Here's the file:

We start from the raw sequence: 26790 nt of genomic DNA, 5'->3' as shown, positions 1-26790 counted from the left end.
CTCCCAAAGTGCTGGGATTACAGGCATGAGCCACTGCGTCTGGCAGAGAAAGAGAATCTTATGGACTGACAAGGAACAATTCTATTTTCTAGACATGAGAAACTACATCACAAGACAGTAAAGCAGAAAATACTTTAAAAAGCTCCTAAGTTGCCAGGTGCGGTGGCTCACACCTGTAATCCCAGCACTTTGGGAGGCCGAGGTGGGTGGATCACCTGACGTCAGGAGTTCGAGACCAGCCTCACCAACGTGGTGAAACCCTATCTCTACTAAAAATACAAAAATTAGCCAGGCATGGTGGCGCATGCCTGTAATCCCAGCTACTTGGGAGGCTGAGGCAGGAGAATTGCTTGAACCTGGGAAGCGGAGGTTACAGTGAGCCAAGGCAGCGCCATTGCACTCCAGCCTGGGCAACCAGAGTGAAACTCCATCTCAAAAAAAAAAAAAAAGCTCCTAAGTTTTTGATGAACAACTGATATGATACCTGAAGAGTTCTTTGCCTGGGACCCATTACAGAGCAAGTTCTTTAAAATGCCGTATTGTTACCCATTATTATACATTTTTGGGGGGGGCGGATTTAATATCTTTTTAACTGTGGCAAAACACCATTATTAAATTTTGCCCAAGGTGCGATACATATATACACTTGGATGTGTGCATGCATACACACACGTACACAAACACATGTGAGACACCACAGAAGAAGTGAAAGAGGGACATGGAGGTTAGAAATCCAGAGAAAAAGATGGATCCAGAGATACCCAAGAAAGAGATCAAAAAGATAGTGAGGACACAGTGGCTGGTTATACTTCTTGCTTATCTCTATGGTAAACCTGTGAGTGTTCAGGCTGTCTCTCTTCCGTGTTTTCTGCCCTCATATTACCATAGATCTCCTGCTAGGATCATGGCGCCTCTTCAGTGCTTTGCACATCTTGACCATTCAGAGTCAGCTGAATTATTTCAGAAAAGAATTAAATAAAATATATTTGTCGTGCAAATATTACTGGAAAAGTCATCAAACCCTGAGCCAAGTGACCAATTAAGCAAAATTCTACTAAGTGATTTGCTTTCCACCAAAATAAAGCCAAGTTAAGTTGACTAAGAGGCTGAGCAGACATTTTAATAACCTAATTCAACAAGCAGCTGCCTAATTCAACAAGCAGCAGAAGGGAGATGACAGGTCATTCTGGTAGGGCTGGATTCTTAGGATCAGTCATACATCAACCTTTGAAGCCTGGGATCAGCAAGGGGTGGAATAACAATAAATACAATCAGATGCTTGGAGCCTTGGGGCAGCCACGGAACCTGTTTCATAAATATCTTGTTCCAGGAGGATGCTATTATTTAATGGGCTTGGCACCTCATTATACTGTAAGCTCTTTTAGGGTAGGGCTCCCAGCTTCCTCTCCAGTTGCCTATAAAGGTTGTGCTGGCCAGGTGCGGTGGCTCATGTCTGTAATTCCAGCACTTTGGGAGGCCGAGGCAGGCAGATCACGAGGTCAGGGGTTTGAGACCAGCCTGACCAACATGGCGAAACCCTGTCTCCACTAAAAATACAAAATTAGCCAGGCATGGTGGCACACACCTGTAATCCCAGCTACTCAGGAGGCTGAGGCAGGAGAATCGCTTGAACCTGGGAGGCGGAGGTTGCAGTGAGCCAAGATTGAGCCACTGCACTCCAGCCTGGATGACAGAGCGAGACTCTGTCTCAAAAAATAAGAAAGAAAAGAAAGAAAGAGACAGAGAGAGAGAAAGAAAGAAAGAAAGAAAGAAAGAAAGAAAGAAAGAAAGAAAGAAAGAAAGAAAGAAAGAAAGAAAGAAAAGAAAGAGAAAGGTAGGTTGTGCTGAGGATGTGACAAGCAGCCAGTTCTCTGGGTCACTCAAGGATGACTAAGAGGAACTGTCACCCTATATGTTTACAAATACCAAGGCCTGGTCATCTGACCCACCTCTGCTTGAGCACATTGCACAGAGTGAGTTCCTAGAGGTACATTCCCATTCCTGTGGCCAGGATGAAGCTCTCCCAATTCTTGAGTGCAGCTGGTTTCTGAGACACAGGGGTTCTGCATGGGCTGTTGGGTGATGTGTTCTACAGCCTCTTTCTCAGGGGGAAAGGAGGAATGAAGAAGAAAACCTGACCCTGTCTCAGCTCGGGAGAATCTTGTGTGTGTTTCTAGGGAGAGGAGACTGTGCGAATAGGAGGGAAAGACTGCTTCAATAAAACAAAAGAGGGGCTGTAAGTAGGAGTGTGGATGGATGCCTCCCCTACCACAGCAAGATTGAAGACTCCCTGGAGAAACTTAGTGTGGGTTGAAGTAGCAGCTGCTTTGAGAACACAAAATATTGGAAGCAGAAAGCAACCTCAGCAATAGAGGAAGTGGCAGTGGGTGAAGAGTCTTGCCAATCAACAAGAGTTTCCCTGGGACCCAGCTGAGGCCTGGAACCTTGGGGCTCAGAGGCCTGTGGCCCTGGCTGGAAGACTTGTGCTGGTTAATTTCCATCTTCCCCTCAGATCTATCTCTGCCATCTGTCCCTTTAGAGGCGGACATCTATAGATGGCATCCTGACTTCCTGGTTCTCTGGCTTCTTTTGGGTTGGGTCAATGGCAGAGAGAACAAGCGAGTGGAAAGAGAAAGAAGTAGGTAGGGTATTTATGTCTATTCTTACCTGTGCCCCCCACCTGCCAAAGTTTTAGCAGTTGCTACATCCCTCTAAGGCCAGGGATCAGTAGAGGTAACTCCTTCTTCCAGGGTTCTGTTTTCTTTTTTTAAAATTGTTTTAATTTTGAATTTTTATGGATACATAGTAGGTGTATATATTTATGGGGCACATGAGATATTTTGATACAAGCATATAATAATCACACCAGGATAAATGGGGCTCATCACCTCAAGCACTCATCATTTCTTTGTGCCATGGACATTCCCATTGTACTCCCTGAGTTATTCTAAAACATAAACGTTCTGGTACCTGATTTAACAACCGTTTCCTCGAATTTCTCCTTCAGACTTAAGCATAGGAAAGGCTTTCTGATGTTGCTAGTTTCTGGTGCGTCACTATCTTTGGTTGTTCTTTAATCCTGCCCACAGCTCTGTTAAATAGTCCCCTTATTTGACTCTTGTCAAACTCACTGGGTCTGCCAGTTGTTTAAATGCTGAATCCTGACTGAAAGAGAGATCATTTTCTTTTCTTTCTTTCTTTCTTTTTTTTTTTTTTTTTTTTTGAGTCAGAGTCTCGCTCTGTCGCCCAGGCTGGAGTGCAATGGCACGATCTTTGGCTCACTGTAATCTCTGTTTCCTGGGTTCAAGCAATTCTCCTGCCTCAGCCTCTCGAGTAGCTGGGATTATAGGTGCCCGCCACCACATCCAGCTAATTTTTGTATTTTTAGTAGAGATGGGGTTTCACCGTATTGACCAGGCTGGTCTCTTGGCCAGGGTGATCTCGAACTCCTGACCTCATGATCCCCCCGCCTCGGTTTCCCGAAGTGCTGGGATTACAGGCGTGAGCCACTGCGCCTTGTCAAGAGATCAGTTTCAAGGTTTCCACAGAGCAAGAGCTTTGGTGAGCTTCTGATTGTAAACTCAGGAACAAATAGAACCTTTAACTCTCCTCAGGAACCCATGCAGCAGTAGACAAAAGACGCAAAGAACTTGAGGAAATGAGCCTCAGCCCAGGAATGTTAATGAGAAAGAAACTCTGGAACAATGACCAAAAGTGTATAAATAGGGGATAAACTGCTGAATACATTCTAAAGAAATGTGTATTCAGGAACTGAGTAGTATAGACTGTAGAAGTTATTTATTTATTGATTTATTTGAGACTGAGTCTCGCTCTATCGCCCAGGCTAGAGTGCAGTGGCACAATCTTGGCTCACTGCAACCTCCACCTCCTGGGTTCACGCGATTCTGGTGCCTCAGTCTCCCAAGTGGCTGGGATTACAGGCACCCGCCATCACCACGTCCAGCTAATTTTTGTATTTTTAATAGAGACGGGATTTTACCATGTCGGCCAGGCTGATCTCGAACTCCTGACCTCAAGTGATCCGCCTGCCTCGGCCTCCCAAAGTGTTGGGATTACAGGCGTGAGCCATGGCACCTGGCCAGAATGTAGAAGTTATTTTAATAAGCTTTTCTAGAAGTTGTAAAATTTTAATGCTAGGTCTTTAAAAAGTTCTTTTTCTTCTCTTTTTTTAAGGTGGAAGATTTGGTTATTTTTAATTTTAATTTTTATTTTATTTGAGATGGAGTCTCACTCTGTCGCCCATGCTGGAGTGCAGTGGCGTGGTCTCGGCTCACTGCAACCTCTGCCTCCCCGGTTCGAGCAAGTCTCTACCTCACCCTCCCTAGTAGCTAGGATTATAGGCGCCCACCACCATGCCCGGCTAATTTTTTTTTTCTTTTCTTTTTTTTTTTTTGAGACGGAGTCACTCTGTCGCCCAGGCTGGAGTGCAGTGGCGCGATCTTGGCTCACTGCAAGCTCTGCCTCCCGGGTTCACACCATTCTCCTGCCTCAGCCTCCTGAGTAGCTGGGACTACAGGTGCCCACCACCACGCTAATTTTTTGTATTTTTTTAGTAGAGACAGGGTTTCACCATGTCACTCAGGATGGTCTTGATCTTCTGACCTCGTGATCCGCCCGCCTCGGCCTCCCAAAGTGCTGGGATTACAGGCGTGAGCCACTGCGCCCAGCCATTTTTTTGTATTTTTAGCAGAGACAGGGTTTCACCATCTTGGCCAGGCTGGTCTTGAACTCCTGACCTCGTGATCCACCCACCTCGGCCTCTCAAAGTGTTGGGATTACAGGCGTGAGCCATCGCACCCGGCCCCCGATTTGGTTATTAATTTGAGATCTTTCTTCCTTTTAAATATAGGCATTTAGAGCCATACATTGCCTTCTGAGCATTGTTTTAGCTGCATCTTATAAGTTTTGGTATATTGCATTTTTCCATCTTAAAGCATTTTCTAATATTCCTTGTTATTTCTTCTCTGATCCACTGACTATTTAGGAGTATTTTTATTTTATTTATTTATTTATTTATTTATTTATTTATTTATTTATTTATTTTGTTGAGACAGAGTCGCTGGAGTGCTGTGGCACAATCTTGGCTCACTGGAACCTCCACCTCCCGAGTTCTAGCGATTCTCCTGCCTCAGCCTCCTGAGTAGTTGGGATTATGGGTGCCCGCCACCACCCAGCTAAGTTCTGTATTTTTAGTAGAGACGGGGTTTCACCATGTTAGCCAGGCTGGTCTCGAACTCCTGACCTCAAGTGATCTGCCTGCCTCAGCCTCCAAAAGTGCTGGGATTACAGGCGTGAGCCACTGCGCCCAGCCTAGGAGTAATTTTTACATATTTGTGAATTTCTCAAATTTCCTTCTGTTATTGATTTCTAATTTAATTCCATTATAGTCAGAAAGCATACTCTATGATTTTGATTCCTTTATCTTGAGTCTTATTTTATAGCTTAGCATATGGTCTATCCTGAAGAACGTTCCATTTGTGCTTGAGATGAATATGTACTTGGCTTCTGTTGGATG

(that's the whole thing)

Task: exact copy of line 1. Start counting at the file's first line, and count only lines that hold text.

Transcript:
We start from the raw sequence: 26790 nt of genomic DNA, 5'->3' as shown, positions 1-26790 counted from the left end.